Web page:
Jangarh Singh Shyam

Gond art is among the most popular and well-known indigenous art traditions of India. Taking its name after the tribe which practices it, Gond art is mainly centred in Madhya Pradesh. Within this form, there is a wide spectrum of artistic styles, primarily connected to certain painters and their practices. The tribe’s strong tradition of oral narrative—often focussing on their gods who corresponded to elements of nature—transposes to their paintings as well.

These indigenous art forms have now evolved in their social and cultural roles. Efforts by art historians and the government have helped push them to prominence and artists themselves have painstakingly modified a centuries-old ethos to contemporary demand. At the forefront of giving the folk and tribal arts the recognition they deserved, was Jangarh Singh Shyam, famed for his Gond paintings and for popularising the art form abroad.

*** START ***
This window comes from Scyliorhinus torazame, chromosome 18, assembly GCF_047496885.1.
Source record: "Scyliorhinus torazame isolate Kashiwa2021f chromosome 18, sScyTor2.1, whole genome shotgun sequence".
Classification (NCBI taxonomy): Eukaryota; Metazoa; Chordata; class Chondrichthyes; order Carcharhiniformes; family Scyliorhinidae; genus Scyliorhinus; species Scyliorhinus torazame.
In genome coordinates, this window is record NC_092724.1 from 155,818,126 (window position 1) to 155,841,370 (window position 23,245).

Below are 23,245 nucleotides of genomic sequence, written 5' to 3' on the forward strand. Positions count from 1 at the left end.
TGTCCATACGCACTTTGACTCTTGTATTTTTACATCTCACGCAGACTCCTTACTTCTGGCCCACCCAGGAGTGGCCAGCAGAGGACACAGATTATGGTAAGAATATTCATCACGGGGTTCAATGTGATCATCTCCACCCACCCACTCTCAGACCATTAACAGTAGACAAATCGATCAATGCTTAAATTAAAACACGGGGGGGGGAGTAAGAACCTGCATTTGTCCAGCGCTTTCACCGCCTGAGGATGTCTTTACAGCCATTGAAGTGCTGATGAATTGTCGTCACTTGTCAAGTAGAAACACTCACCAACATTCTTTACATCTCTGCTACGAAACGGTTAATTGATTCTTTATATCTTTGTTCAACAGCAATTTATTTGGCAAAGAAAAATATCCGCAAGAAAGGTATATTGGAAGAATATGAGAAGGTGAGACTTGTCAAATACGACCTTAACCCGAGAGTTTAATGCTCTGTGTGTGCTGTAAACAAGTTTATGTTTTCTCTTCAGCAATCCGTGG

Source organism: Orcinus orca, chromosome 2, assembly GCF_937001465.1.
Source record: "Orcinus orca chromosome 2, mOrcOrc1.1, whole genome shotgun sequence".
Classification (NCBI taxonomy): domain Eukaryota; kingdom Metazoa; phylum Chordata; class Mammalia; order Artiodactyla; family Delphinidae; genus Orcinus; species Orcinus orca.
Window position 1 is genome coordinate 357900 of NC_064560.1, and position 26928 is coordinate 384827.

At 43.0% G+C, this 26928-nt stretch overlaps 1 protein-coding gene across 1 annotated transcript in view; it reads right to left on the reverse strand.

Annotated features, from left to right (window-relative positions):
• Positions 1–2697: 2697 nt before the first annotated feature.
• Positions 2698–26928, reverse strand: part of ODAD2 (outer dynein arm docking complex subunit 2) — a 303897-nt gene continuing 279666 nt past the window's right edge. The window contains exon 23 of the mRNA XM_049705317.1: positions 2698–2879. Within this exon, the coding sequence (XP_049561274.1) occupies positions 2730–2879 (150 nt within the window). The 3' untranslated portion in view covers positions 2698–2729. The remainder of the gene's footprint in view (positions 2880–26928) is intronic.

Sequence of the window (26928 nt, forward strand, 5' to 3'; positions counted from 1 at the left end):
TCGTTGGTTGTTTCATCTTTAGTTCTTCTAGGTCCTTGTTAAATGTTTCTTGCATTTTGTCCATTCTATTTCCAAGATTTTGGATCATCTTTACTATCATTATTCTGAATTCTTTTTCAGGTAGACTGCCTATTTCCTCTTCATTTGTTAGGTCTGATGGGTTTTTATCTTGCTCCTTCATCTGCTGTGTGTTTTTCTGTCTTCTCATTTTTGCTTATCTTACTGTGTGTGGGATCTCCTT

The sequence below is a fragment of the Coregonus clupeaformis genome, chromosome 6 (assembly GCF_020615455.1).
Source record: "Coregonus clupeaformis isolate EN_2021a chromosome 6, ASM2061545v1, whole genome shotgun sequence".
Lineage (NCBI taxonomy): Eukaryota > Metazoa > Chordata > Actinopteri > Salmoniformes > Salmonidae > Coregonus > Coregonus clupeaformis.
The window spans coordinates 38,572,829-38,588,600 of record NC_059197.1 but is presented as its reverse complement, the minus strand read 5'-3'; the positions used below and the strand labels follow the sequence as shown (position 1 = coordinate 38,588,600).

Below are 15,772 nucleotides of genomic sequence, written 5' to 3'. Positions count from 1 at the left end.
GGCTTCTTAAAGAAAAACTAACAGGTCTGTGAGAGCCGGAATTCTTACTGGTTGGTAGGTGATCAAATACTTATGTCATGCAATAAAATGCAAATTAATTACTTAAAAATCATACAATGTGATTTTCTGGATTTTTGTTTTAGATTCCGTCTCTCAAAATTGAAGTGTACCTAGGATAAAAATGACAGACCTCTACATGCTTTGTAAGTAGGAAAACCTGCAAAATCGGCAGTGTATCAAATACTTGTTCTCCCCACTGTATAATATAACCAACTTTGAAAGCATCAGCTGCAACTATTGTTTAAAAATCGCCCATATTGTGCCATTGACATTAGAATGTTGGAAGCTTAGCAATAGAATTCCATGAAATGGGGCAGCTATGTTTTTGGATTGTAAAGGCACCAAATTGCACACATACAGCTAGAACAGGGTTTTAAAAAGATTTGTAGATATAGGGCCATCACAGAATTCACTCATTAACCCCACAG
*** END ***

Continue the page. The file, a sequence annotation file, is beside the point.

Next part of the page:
Invisible Webs (An Art Historical Inquiry Into the Life and Death of Jangarh Singh Shyam)

Jangarh belonged to the Pradhan-Gond community of Mandla district in Madhya Pradesh. His talent was discovered by J Swaminathan, who brought him to Bharat Bhavan in Bhopal, where he perfected his art. He developed his own style which was a beautiful amalgamation of tribal and contemporary art. His paintings featured tribal deities, animals, and nature in the traditional Gond style, with lines of coloured dots to make shapes and forms, as well as a master of the rotary pen. He is considered the pioneer of Gond art and is one of the most celebrated folk artists in India.

S Elayaraja